Everywhere you turn these days the topic of climate change is inescapable. Whether it’s Diesel jeans touting its denim in a cheeky, albeit actually very unfunny, advertising campaign, the seemingly daily announcements of businesses touting their “greenness” — Home Depot has an “eco options” campaign, Best Buy sells energy efficient appliances while Wal-Mart touts its Live Better program — and pop-culture magazines sport cover stories about localized farming, politicians stumping for the environment and Leonadro DiCaprio‘s role as Hollywood’s leading green man. All this points to the public’s slow-but-sure recognition that energy consumption, and it’s dark side, has come of age. So it should be little surprise that the government, at least on the local level, is stepping up to the plate too.
If attendance at the inaugural Minnesota Climate Change Advisory Group (MCCAG) is any indication, it appears that support for addressing the issue is not only understood, but embraced as well.
Filling a ballroom at the St. Paul Hotel, the MCCAG delivered its agenda in grand style. With a large contingent of members and an audience from the MPCA, the Departments of Agriculture and Commerce, among others, the room was filled to near capacity.
Initiated as part of Governor Pawlenty’s Next Generation Energy Initiative, which aims to develop a strategic plan (formally called the Minnesota Mitigation Action Plan, also referred to as the Minnesota Climate Change Action Plan) to reduce the state’s emissions of greenhouse gases (GHGs). Tapping a wide array of the state’s citizens as part of the MCCAG and organizing Technical Work Groups (TWGs), the group works in tandem with the Center for Climate Strategies (CCS). (More acronyms, formalized group titles and planning titles are sure to ensue.)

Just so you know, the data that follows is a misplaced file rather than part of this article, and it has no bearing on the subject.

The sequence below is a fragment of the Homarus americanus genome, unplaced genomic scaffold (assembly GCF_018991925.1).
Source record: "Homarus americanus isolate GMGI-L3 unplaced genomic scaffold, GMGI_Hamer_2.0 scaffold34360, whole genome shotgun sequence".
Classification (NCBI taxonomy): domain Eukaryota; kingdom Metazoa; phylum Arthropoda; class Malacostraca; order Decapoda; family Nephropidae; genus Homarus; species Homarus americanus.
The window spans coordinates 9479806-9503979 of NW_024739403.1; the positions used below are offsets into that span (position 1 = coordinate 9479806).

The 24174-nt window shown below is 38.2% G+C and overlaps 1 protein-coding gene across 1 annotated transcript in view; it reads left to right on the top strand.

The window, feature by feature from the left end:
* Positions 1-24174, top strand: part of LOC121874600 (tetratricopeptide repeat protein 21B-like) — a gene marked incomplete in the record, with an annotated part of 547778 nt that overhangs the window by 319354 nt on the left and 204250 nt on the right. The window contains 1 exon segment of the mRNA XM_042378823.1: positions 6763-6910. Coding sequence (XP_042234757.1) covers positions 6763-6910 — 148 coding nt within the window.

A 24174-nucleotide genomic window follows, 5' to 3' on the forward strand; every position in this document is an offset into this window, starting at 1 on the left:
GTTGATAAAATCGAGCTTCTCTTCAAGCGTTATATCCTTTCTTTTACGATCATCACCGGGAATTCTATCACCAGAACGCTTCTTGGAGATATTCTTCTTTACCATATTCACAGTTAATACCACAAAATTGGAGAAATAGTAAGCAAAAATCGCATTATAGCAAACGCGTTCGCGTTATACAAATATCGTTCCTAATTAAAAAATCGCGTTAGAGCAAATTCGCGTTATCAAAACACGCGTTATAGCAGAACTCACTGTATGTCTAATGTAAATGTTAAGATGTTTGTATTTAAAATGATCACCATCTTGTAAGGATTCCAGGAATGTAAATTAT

While most of the meeting was a generalized overview of responsibilities (show up for meetings, please), formalities (no backsliding or personalized objectives, please), and a timeline review (the Climate Action Plan is due February 1, 2008), meetings of the group will be split between public gatherings and telephony conferences with the TWGs.
In essence, the MCCAG is to develop a plan that will be delivered to Pawlenty that addresses the following:
- Complete a complete inventory and forecast of GHG emissions in the state from 1990-2020;
- Create specific policy recommendations, accompanied with analyses, to reduce GHG emissions, enhance energy policy and address economic policy in the state by 2020 and beyond;
- Make recommendations for a set of GHG statewide reduction goals, targets and implementation of such actions.
Pawlenty made a brief appearance at the meeting, enthusiastically greeting everyone and seeming somewhat awed by the sheer number of attendees. (Odd, considering that he is the one who appointed the MCCAG members.) One issue that he keeps stumping on is the economic viability that any GHG reduction policy recommendation must carry. Skeptics could see this as a preemptive point of debate for proposed reconfigurations of existing high-polluting industries while cynics may see this as business-as-usual, citing the roles the big oil lobbyists have in stymieing federal legislation.
That said, with an energy bill moving its way through the Senate, the public embrace of making climate change a platform issue and the executive branch coming under more and more scrutiny for its environmental policies, this could be an interesting, but bumpy, ride to a new energy era for the state.
The MCCAG’s next meeting is schedule for June 14. Meetings are open to the public.